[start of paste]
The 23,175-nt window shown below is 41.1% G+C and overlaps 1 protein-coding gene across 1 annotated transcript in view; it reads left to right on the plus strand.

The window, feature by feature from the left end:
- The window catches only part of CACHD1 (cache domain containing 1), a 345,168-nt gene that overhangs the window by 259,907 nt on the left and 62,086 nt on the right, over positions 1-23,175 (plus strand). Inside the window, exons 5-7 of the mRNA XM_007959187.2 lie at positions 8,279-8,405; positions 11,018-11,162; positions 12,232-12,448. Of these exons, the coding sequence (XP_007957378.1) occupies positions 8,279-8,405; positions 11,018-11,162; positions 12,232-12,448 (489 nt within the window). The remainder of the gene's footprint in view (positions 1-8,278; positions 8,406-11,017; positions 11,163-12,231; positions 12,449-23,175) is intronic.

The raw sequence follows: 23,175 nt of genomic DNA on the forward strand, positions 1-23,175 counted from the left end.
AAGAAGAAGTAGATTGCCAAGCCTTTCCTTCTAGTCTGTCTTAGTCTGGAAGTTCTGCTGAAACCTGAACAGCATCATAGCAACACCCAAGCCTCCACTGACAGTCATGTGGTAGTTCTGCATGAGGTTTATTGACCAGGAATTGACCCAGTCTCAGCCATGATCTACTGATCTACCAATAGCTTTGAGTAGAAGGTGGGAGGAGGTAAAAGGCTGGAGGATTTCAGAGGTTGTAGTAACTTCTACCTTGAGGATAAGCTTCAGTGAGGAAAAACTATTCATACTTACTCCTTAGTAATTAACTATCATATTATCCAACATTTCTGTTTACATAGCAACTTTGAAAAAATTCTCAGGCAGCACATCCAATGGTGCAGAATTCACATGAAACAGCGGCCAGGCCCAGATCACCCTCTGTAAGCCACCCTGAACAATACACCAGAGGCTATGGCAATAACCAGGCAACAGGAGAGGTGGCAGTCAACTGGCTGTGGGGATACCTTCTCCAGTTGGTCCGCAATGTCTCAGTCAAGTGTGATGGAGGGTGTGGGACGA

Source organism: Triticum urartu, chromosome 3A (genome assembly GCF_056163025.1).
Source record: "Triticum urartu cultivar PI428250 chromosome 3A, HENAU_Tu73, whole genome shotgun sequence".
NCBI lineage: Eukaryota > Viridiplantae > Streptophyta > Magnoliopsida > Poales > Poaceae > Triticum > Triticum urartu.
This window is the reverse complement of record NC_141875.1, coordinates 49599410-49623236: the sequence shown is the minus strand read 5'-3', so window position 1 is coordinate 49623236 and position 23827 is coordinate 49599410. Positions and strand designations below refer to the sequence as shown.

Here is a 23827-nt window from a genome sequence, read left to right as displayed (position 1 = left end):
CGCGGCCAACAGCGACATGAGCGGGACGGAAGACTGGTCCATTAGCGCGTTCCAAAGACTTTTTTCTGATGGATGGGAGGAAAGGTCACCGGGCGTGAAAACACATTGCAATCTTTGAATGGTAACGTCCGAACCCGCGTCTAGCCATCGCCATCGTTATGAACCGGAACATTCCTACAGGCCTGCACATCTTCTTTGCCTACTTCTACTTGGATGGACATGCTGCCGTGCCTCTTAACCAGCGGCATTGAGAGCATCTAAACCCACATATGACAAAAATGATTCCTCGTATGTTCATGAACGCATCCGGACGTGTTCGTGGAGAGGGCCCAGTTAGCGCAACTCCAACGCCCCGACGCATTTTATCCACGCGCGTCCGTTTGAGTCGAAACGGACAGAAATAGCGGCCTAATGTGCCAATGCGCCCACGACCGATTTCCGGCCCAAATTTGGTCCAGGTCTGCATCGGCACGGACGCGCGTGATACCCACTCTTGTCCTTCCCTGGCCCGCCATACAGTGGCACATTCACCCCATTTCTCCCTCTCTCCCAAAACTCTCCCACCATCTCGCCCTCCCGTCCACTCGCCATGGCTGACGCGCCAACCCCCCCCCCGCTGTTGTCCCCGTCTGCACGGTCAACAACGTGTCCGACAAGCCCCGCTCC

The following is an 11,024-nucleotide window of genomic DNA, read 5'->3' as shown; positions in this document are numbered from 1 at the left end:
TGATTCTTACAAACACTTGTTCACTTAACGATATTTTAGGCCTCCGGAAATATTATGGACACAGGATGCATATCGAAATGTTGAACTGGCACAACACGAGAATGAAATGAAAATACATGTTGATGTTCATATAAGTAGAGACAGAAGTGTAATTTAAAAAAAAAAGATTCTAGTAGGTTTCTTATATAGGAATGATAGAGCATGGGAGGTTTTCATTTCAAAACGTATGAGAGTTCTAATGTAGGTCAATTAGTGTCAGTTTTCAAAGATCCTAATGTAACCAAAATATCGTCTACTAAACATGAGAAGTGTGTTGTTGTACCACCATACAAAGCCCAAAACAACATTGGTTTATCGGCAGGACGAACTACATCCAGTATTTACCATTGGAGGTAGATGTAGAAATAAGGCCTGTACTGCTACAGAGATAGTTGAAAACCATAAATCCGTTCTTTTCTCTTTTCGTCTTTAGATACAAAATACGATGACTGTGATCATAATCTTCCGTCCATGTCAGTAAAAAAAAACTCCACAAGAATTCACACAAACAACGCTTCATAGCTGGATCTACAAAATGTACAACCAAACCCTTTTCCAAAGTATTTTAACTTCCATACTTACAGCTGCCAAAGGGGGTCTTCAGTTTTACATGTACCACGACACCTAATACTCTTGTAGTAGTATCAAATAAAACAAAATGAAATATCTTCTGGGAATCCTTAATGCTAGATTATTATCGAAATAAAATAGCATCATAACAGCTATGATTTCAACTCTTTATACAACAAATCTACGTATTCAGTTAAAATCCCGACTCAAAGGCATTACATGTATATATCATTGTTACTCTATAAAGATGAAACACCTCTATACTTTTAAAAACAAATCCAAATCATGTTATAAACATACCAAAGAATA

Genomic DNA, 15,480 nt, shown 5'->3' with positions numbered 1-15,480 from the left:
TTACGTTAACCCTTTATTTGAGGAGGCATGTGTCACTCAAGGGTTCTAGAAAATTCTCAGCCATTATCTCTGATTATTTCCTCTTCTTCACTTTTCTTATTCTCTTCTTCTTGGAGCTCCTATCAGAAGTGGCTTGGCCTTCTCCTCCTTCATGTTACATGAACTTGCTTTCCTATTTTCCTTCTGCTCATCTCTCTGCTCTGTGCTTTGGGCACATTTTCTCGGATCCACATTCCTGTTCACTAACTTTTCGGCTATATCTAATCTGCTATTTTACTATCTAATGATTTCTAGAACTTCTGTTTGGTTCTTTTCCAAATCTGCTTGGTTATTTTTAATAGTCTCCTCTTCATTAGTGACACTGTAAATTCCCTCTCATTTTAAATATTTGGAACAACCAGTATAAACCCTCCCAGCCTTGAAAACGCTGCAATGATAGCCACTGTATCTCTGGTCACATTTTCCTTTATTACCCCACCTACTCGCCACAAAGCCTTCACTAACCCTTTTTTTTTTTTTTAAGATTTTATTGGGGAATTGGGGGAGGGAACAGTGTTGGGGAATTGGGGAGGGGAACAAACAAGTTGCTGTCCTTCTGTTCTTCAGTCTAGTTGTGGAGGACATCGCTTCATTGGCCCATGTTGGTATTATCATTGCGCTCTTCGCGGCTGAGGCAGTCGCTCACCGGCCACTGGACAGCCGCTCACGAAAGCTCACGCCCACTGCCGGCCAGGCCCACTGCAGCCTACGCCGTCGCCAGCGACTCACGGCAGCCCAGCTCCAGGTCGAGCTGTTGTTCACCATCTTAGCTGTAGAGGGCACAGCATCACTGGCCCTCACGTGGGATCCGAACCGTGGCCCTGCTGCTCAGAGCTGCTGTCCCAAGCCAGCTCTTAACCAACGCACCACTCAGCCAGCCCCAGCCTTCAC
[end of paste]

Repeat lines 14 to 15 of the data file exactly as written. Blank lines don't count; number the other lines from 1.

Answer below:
Genomic DNA, 15,480 nt, shown 5'->3' with positions numbered 1-15,480 from the left:
TTACGTTAACCCTTTATTTGAGGAGGCATGTGTCACTCAAGGGTTCTAGAAAATTCTCAGCCATTATCTCTGATTATTTCCTCTTCTTCACTTTTCTTATTCTCTTCTTCTTGGAGCTCCTATCAGAAGTGGCTTGGCCTTCTCCTCCTTCATGTTACATGAACTTGCTTTCCTATTTTCCTTCTGCTCATCTCTCTGCTCTGTGCTTTGGGCACATTTTCTCGGATCCACATTCCTGTTCACTAACTTTTCGGCTATATCTAATCTGCTATTTTACTATCTAATGATTTCTAGAACTTCTGTTTGGTTCTTTTCCAAATCTGCTTGGTTATTTTTAATAGTCTCCTCTTCATTAGTGACACTGTAAATTCCCTCTCATTTTAAATATTTGGAACAACCAGTATAAACCCTCCCAGCCTTGAAAACGCTGCAATGATAGCCACTGTATCTCTGGTCACATTTTCCTTTATTACCCCACCTACTCGCCACAAAGCCTTCACTAACCCTTTTTTTTTTTTTTAAGATTTTATTGGGGAATTGGGGGAGGGAACAGTGTTGGGGAATTGGGGAGGGGAACAAACAAGTTGCTGTCCTTCTGTTCTTCAGTCTAGTTGTGGAGGACATCGCTTCATTGGCCCATGTTGGTATTATCATTGCGCTCTTCGCGGCTGAGGCAGTCGCTCACCGGCCACTGGACAGCCGCTCACGAAAGCTCACGCCCACTGCCGGCCAGGCCCACTGCAGCCTACGCCGTCGCCAGCGACTCACGGCAGCCCAGCTCCAGGTCGAGCTGTTGTTCACCATCTTAGCTGTAGAGGGCACAGCATCACTGGCCCTCACGTGGGATCCGAACCGTGGCCCTGCTGCTCAGAGCTGCTGTCCCAAGCCAGCTCTTAACCAACGCACCACTCAGCCAGCCCCAGCCTTCAC